Distributed Systems

Three classes serve to build distributed systems based on CS. The communication is based on TCP/IP.
  1. QueueListener
  2. QueueClient
  3. QueueServer

QueueListener

Each node in a distributed system must run an object of QueueListener. In the data base the object "Listener" has been configured. Typically, this object is the first objected to be instantiated by the SuperProc when the SuperProc starts. In the data base, check the Super process and have a look at "processes to load during start up".

QueueClient

Each remote node needs it's own QueueClient object on the local node. All events ("calls", "notifications") to a remote node are directed to the QueueClient object of the remote node. By convention, the QueueClient object to the remoted node "remote123.gsi.de" must have the name "QueueClient_remote123.gsi.de".

QueueServer

A remote node has a QueueServer object for the local node. All events received from the local node are distributed to the objects on the remote node via the QueueServer object. By convention, the QueueServer object on the remote node "remote123.gsi.de", that receives events from the local node "local123.gsi.de", must have the name "QueueServer_local123.gsi.de".

Principles of operation

The connection is a one way road and goes from a QueueClient to the QueueServer. For a two way connection, there must be a QueueClient and a QueueServer object on each node.

When connecting from a local node "local123.gsi.de" to a remote node "remote123.gsi.de" the following things happen.

  1. On the local node, the "QueueClient_remote123.gsi.de" is created.
  2. The "QueueClient_remote123.gsi.de" connects to the listener on the remote node
  3. The listener on the remote node obtains a free TCP port and returns it to the "QueueClient_remote123.gsi.de" on the local machine.
  4. The "QueueClient_remote123.gsi.de" on the local node tries to connect to the "QueueServer_local123.gsi.de" on the remote node.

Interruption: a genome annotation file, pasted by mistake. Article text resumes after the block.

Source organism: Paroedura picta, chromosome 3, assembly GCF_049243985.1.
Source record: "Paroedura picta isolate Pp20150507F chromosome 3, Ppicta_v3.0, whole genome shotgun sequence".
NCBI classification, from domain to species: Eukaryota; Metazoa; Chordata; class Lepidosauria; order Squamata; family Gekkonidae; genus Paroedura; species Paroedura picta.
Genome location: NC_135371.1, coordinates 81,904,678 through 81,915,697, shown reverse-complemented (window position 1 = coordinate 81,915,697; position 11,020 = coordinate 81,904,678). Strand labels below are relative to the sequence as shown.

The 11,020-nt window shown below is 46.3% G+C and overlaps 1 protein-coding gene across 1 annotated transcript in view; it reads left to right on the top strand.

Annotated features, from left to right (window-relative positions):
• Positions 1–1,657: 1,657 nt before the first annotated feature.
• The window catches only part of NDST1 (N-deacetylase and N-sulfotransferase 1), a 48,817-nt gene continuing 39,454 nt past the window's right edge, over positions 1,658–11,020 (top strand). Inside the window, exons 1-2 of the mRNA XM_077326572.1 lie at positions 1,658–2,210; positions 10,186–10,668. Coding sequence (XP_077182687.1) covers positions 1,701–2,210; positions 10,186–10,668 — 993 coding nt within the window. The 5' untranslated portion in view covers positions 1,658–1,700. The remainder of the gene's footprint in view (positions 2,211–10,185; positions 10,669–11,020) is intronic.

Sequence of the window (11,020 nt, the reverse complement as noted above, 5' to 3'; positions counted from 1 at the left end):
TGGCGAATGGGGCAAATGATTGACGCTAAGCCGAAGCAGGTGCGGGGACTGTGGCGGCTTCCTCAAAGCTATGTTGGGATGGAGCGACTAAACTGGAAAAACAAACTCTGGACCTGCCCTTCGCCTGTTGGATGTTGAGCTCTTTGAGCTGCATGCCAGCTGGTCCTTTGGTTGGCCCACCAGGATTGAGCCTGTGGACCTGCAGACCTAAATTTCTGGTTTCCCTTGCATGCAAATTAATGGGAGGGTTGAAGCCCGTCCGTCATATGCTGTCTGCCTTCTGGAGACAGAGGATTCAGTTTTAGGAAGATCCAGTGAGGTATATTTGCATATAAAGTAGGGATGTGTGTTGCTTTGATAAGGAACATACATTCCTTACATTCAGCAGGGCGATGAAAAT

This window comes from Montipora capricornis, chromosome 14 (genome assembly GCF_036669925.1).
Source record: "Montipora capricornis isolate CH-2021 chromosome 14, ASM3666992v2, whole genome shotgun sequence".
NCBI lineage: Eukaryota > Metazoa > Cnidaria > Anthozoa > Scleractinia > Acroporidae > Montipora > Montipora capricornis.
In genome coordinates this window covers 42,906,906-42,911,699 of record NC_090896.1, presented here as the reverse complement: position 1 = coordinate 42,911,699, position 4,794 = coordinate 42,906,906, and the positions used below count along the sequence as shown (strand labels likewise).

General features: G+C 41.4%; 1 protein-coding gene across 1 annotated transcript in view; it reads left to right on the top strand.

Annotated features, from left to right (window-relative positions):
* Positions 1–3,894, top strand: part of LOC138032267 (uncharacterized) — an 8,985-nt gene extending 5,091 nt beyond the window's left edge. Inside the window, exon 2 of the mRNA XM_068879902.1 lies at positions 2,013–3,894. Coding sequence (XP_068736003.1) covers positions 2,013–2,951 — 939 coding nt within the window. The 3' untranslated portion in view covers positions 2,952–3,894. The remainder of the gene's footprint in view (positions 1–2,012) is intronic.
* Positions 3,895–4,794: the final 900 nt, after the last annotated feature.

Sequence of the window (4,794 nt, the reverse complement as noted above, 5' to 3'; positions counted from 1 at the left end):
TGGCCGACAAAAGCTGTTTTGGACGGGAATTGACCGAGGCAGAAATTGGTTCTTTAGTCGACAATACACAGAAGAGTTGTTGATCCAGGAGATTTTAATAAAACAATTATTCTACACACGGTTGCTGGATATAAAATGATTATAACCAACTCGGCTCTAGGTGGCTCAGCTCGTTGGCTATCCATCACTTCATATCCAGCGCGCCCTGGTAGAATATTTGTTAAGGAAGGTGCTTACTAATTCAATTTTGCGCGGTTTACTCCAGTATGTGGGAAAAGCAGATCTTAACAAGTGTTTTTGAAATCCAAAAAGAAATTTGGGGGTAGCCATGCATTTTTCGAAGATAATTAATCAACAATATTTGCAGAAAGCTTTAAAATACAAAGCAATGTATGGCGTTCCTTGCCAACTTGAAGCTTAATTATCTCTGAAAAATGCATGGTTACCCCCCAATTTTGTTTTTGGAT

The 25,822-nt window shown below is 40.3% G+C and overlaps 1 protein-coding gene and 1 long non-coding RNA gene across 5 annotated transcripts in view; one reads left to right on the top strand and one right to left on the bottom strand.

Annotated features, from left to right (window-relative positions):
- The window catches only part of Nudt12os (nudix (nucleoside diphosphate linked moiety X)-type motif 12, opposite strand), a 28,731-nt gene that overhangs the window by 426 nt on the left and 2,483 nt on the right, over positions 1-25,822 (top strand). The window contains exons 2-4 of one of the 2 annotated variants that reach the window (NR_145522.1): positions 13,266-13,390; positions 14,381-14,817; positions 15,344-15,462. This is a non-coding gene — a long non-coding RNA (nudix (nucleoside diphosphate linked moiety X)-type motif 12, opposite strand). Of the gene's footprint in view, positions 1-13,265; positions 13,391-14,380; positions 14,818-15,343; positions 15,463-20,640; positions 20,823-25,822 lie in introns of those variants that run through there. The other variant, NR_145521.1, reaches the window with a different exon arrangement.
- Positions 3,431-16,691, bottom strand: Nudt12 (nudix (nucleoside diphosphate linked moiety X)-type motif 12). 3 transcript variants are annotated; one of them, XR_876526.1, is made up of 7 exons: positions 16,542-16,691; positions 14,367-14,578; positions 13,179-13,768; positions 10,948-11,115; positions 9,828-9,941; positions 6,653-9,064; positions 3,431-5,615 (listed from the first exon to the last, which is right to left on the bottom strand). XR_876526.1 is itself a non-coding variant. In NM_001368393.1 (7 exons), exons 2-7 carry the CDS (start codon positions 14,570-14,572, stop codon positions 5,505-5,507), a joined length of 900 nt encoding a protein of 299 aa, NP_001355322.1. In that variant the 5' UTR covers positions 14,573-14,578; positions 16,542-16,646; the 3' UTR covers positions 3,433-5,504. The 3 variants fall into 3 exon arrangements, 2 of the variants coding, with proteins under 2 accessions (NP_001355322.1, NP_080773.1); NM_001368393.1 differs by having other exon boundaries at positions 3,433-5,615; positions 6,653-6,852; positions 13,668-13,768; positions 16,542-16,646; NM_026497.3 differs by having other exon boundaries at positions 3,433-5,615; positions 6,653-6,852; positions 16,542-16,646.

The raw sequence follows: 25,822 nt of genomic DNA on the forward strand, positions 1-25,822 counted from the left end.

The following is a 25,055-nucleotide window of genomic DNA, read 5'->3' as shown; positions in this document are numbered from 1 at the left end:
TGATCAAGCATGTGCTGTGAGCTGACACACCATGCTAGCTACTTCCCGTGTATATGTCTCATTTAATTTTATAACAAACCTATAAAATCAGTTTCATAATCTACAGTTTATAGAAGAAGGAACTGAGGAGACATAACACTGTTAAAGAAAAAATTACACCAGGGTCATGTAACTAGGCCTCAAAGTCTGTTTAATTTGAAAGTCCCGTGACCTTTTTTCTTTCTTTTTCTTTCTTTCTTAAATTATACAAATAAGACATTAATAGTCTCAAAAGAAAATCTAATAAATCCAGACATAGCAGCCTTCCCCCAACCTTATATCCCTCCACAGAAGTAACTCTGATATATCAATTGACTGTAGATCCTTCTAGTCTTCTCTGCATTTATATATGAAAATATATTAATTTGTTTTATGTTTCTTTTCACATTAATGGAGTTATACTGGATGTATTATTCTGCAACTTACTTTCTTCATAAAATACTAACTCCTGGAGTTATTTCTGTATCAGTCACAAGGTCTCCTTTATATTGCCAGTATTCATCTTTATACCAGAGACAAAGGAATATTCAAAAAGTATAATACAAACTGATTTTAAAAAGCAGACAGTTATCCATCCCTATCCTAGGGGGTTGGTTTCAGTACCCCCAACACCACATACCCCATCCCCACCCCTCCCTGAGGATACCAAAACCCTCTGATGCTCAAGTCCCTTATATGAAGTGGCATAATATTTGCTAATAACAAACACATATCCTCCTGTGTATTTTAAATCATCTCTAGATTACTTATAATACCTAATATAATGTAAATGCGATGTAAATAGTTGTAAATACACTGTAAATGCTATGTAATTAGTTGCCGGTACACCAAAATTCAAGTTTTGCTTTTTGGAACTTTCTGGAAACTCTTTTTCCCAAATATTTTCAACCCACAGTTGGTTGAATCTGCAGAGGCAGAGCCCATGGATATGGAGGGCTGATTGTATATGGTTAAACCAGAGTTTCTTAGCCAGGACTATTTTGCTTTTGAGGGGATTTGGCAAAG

5. The listener on the remote node creates the "QueueServer_local123.gsi.de" and passes the free TCP port to the QueueServer
  6. The "QueueServer_local123.gsi.de" on the remote node listens on the free TCP port for a connection from the "QueueClient_remote123.gsi.de"
  7. QueueClient and QueueServer connect
  8. The one way connection from the local to the remote node is established, now we have to take care about the connection from the remote node to the local node.
  9. The "QueueServer_local123.gsi.de" on the remote node creates the "QueueClient_local123.gsi.de" object on the remote node.
  10. Steps 2) to 7) are performed to establish the connection from the remote to the local node

Establishing a connection

Two possibilities exist to establish a connection

  1. Just send an event to an object on the remote node ("Ping"). If the connection is not yet established, a QueueClient object to the remote node is created. The rest works by itself. In this case however, the event to the remote node will become lost if the connection was not yet established. Also, creating QueueClient and QueueServer on the fly will make remote node and local node quite busy for about 10 seconds
  2. If you know beforehand which nodes should connect to each other, it will be better to establish the connections already when the CS systems are starting up. As an example, one can include the "QueueClient_remote123.gsi.de" object in the list of "objects to load during startup" in the database entry of the Super process for the local machine.

-- DietrichBeck - 06 Jul 2005
Topic revision: r2 - 2005-09-14, StefanGoette
 
This site is powered by FoswikiCopyright © by the contributing authors. All material on this collaboration platform is the property of the contributing authors.
Ideas, requests, problems regarding GSI Wiki? Send feedback
Imprint (in German)
Privacy Policy (in German)